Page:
Do first impressions really matter in medicine? Some could argue that the only thing that should matter to a patient is whether they are receiving the correct diagnosis and treatment. In reality, patients care about much more. Their experience from the moment they enter your facility and how they are made to feel both physically and emotionally influences their willingness to be an active participant in their healthcare plan. That’s why it’s important to have an engaged care team within your medical practice aligned to a shared patient experience goal of consistent, high-quality care from check-in to post-visit and beyond.
A “care team” is the group of people who encounter a patient while they are in a medical practice whether it be for clinical, financial or other purposes. All employees including medical assistants, advanced practice providers (APPs), physicians and office managers are contributors to the team. Ensuring all members of the care team feel valued and are engaged in their work is critical to the success of the organization’s goals, especially patient experience.
Studies prove that an engaged workforce will produce higher-quality results, lower turnover and reduce medical errors. One factor that can lead directly to turnover is physician burnout, and disengaged non-clinical employees can be a major contributor to that burnout. Having to continually onboard new employees adds stress and rework to an already full physician workload. According to a recent Studer Group survey of practicing physicians, additional administrative duties is the third highest contributor to physician burnout. What’s more, higher rates of disengagement among office staff could lead to high turnover rates of both employees and physicians. Studies show clinical quality significantly improves when turnover is less than 12 percent.
What can medical practice leaders do to drive employee engagement and decrease the prevalence of physician burnout?
Below are three actions physician leaders and practice leaders can do now:
Set Objective Measurable Goals
Align performance goals for employees to overarching organizational goals. For example, individual performance metrics around abandoned phone calls would be directly correlated to patient experience and CG CAHPS Access Composites. Additionally, goals for standard clinical visit summaries show an employee their contribution to the patient continuum of care. If possible, align incentives with individual goals but keep them measurable and transparent with monthly progress reports.
Invest in Professional Development
It’s counterproductive to set goals for someone and not give them the tools and resources to achieve those goals. Staff development is essential to reaching and sustaining organizational success. Employees who are given the opportunity to build their skillset are more collaborative and feel valued. Professional development plans can be customized to fit roles and responsibilities or be based on the goals and objectives of the medical practice.
Reward and Recognize High Performance
Not all organizations have the means to tie financial incentives to employee performance. While monetary rewards are always welcomed, hand-written thank-you notes or other small tokens of gratitude can go a long way in making an employee feel appreciated and motivated to repeat rewarded behavior.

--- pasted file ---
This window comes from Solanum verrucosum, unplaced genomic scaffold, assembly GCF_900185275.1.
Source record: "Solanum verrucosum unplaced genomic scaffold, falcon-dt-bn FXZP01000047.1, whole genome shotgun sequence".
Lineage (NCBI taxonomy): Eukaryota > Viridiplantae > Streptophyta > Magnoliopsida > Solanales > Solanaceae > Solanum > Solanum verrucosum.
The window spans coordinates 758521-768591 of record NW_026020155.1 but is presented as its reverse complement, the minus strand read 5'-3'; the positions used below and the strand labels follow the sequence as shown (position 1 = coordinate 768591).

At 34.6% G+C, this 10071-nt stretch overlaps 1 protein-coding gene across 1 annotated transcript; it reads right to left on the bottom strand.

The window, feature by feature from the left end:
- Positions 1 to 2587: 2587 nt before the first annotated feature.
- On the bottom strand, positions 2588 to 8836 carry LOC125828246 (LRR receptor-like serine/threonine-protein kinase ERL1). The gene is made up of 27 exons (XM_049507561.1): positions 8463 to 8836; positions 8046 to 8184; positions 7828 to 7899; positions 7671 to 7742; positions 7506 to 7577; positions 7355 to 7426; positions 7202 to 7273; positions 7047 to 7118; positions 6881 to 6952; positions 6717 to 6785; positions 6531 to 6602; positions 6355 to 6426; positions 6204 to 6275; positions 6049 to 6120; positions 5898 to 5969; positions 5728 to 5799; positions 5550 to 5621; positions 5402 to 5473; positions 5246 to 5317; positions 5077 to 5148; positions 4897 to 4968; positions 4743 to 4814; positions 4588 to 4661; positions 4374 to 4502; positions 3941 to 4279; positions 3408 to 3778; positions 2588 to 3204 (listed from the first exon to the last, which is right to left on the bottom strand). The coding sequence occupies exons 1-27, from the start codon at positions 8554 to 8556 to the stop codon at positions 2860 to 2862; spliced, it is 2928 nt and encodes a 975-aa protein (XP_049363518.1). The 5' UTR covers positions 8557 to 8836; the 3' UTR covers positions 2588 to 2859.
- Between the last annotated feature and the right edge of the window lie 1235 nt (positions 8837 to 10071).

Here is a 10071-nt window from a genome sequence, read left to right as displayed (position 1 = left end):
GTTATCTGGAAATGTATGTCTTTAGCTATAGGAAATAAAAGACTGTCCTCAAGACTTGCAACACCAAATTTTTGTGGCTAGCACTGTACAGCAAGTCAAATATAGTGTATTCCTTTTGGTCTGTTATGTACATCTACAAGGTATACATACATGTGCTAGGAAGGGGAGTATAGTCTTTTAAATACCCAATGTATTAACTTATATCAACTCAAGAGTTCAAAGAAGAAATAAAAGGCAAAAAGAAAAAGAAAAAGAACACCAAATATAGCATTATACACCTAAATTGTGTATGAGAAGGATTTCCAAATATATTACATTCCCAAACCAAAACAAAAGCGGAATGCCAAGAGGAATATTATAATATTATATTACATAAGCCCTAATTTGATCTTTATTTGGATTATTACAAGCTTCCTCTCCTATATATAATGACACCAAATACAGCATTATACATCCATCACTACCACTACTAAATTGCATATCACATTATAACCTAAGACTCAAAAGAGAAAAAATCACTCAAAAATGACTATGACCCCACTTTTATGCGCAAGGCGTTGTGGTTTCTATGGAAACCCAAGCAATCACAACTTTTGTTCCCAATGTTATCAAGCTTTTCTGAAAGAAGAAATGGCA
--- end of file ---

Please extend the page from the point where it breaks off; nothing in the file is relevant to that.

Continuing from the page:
To improve employee engagement, you have to first identify the current level of engagement and create a plan for change. While there are many survey resources available in the market to help you benchmark and track progress, taking a pulse-check on current performance could be done through an internal survey or one-on-one meetings with leaders and employees. Additionally, leader rounding on employees will give a good indication of how engaged employees are feeling. Asking key questions like, “Do you have the tools and resources to do your job?” and “Is there anything else I can do as your leader to support you?” will create an open forum for feedback, discussion, and constructive change. It is critical leaders follow up and close the loop with employees after they hear their feedback. Tracking responses to key questions and monitoring change through monthly meetings will allow leaders to intermittently track engagement.
Creating a positive environment for patients to receive care and physicians to practice medicine begins with engaged employees. Take steps now to create an engaged, collaborative care team who is accountable to the shared objectives and goals of your practice. The aligned team will deliver the best overall patient experience. To continually improve results, invest in employees and make them feel valued through reward and recognition for achieving goals. Success begets more success. When teams see results and feel valued for their part in those results, engagement deepens and results continue to improve.
Matthew Bates, MPH, is an author, national speaker and managing director for Huron's healthcare practice. His decades of experience in healthcare strategy and innovation have earned him the role of trusted advisor to leaders of healthcare organizations across the continuum of care.